Leila Chatti writes intensely physical poems about faith, illness, and sex

The poetic vision of Deluge reconciles Muslim and Christian themes.
May 12, 2021

Leila Chatti, a Tunisian-American poet whose father was Muslim and mother Catholic, has written an astounding book of poems. Bold and provocative, Deluge presents intensely physical poems about faith, illness, and sex.

The title refers to the relentless deluge of blood Chatti experienced over two years from uterine tumors. This bleeding connects her intimately with the woman who touched Christ’s robe and was healed of her hemorrhage. But that comparison appears only once in the book. Instead, Mary, the only woman mentioned in the Qur’an, is the brooding presence behind all of the poems. She is the touchstone and God the ever present listener.

“Oh, I wish I had died before this and was in oblivion, forgotten.” These words attributed to Mary in the Qur’an form the epigraph for the first poem, which roots Chatti’s experience of pain and suffering in “this fiercer Mary who’d disappear / if it saved her, who’d howl to Hell / with salvation if it meant this pain . . . .” The poet is comforted by Mary’s humanity:

                    (I like remembering she had a cervix, her body ordinary
and so like mine) . . .
(oh Mary, like a God, I too take pleasure
in knowing you were not all
holy, that ache could undo you
like a knot)

Four different poems are titled “Annunciation,” and several other poems allude to the event—the most startling when Chatti (perhaps Mary?) is on her knees scrubbing the bathroom floor and hears a voice say, “God has plans for you. . . . I didn’t say they were good.” This connection between the mother of God and the speaker consistently upends and reinterprets the event of the incarnation, beginning with the Annunciation. Mary is pregnant with the Savior of the world; Chatti grows only tumors (“shadows” on the ultrasound in the first Annunciation poem), and the difference has shocking implications.

At one point Chatti writes, “I fit inside my mother / when she fit inside her mother, and so on and so / forth, and further, a nest of matrons . . . / in which to be female is to be something like infinity.” But what does it mean when what is fit inside her is not a child but possibly a cancer? The stretch of infinitude is suddenly stunted. The future becomes bereft of possibilities. Chatti is convinced that God is present, as he was when Gabriel visited Mary, but Chatti lies in bed next to a man who “slumbers messageless, / unwinged.” She is alone, and if God has something to say to her, he must tell it to her himself, she insists. He is mainly silent.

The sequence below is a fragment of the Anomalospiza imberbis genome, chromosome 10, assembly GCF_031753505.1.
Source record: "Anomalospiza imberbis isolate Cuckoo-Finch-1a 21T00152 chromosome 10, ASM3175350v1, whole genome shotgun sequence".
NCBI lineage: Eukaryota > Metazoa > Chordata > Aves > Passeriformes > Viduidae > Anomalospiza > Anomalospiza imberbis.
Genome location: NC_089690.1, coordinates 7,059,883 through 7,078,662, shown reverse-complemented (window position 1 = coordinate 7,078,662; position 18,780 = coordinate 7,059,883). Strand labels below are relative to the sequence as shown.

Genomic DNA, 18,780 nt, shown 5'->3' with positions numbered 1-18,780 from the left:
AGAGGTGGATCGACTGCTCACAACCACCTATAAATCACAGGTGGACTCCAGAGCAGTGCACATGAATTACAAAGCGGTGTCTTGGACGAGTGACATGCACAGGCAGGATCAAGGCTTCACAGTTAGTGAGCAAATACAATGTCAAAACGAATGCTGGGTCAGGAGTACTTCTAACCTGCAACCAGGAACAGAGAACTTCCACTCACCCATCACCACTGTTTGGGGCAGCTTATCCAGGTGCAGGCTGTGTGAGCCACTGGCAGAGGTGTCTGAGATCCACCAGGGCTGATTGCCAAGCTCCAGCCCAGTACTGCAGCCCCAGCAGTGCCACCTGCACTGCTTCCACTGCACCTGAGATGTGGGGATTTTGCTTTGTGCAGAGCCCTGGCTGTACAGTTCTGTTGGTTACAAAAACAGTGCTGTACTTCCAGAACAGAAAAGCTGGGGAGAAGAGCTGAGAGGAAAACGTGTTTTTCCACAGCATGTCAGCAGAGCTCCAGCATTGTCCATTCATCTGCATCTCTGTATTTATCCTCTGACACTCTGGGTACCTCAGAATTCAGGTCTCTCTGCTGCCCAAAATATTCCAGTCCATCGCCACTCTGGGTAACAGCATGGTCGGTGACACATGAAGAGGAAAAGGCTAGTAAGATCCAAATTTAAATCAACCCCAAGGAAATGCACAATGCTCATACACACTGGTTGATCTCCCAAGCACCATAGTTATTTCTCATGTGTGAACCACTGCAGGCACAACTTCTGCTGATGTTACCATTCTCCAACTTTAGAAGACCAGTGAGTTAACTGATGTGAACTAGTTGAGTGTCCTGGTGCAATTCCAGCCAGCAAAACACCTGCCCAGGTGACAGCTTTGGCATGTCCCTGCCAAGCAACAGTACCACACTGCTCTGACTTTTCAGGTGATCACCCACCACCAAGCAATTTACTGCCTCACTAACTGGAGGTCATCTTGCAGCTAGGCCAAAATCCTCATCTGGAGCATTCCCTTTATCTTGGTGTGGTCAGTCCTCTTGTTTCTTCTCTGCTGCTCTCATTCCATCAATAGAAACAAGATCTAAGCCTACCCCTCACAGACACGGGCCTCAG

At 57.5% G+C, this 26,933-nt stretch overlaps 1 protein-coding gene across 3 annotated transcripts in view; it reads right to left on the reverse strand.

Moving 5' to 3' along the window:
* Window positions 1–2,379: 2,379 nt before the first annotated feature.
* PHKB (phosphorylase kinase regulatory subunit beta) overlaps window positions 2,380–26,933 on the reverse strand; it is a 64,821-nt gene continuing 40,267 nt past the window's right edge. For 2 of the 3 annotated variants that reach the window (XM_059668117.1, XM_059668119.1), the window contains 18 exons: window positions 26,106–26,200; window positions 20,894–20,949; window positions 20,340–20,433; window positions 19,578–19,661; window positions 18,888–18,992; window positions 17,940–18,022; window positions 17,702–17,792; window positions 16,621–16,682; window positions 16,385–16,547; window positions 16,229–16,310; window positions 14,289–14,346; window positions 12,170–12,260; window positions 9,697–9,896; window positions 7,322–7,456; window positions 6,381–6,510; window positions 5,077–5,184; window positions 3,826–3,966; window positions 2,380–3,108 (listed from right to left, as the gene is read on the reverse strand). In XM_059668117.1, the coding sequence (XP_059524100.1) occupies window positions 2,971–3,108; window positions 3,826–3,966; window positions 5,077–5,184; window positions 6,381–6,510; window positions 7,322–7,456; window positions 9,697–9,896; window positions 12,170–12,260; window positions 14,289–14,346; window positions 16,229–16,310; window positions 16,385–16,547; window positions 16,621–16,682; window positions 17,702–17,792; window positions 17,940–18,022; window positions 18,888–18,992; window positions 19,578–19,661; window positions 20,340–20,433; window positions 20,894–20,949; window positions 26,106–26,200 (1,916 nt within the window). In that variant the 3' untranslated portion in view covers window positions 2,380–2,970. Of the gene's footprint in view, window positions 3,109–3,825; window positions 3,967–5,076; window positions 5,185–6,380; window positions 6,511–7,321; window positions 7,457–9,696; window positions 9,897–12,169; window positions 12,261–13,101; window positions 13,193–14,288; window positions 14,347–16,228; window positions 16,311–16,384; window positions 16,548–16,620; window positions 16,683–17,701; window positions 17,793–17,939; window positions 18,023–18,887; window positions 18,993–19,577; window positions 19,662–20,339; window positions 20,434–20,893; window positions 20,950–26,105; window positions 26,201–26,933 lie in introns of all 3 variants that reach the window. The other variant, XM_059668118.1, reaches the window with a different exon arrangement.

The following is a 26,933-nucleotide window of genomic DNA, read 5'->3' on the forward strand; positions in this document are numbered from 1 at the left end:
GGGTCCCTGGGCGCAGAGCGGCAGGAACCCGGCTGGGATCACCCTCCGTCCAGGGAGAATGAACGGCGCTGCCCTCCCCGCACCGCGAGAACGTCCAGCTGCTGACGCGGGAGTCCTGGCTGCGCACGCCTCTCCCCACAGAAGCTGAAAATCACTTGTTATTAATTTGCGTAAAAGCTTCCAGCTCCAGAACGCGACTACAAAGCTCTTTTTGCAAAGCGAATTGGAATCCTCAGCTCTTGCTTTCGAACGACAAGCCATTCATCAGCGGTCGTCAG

In “Landscape with Bleeding Woman,” Chatti gazes at a painting of the healing miracle from the Gospels. She concludes:

I won’t be the last

to look into a painting
like a mirror, to ignore
the glutted world in order
to better scrutinize the self. Is that me

crouched at the feet of a god?

Of course it’s not.
But say it was—untouched, he turns

away from me.

In another poem, “Exegesis,” Chatti begins, “I bled. God didn’t / want to hear about it.” She connects this experience with Eve, “a woman suffering / because a woman wanted.” God calls Eve “cursed.” And then God calls the second Eve, Mary, blessed—a woman choosing to suffer, conceiving a god. Chatti sounds as if she is seeking resolution here, concluding, “If he calls a curse a blessing / then so it is.” But this is no resolution. There is nothing neat and tidy at this point in these poems about the balance of doubt and faith, about the conviction that God stands at a distance, uninvolved and unconcerned.

And what about Chatti’s feeling toward Mary?

In the beginning, as a child,
I didn’t know she herself was a child, a sister

I would eternally be placed beside—favored girl, exemplar
of the lesser sex—and found lacking. And now a woman, all
my life

eclipsed, I cannot bring myself to resent her, ingénue who
to God’s impossible request—how could she have uttered
anything but yes?

Toward the end of this collection Chatti asks herself why she has become so obsessed with the Mother of Sorrows and concludes that she looks to her

                              for reassurance
that one can truly suffer, can bleed
and bleed as if gutted
by the blade of God’s command,
and still be loved by God
and, more importantly, love Him back.

A satisfying and hopeful ending, even if somewhat ambiguous, awaits the patient reader. Eight months after Chatti has surgery and her tumors are pronounced benign, she and her partner visit the holy cave, the shrine of Mary Magdalene in Sainte-Baume, where they look to the future and Chatti becomes “willing / to believe in any god offered, to think this hollow holy, / if it means possible the impossible children.” She tells her partner to pray and they sit in front of a cross, not knowing how to pray, bowing their heads, “Muslim and atheist fumbling in the dark,” praying to “God of Mary   Mary of God   if   when / make it so.

The final poem is titled “Deluge,” but here is no bleeding—just the abundance, the flood of words from the Bible, the Qur’an, and 42 poets as varied as Levertov, Donne, Kenyon, Plath, Oliver, Rumi, and so many others whose lines Chatti borrows—words of belief and questioning and resolve.

Brilliant is a word overused in reviews of contemporary fiction and poetry, but in this case it is the only word which will suffice. Chatti has given us poetry which reflects and contains her Muslim heritage and her Catholic training. She has found a way (for which there are few prior templates in poetry) to combine and reconcile two of the three Abrahamic traditions into a compelling search for connections with a God she cannot always see but knows is present.